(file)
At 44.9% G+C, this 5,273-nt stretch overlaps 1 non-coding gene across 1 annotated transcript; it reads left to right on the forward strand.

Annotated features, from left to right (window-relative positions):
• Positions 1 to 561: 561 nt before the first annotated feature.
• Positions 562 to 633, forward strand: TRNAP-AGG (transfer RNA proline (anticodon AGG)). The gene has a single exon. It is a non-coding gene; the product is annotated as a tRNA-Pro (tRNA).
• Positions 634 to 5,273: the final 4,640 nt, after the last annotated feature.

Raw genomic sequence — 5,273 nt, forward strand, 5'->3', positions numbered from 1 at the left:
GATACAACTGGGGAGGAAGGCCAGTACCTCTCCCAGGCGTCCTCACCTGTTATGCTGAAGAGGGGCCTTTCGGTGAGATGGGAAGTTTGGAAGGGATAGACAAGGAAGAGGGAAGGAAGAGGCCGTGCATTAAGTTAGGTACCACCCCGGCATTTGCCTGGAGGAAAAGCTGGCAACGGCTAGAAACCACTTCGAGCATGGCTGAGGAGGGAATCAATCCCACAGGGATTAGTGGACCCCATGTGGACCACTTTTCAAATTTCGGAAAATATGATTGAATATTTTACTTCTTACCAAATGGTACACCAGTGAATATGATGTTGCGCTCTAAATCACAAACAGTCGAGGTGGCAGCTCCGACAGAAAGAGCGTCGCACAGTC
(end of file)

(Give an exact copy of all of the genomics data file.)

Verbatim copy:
At 44.9% G+C, this 5,273-nt stretch overlaps 1 non-coding gene across 1 annotated transcript; it reads left to right on the forward strand.

Annotated features, from left to right (window-relative positions):
• Positions 1 to 561: 561 nt before the first annotated feature.
• Positions 562 to 633, forward strand: TRNAP-AGG (transfer RNA proline (anticodon AGG)). The gene has a single exon. It is a non-coding gene; the product is annotated as a tRNA-Pro (tRNA).
• Positions 634 to 5,273: the final 4,640 nt, after the last annotated feature.

Raw genomic sequence — 5,273 nt, forward strand, 5'->3', positions numbered from 1 at the left:
GATACAACTGGGGAGGAAGGCCAGTACCTCTCCCAGGCGTCCTCACCTGTTATGCTGAAGAGGGGCCTTTCGGTGAGATGGGAAGTTTGGAAGGGATAGACAAGGAAGAGGGAAGGAAGAGGCCGTGCATTAAGTTAGGTACCACCCCGGCATTTGCCTGGAGGAAAAGCTGGCAACGGCTAGAAACCACTTCGAGCATGGCTGAGGAGGGAATCAATCCCACAGGGATTAGTGGACCCCATGTGGACCACTTTTCAAATTTCGGAAAATATGATTGAATATTTTACTTCTTACCAAATGGTACACCAGTGAATATGATGTTGCGCTCTAAATCACAAACAGTCGAGGTGGCAGCTCCGACAGAAAGAGCGTCGCACAGTC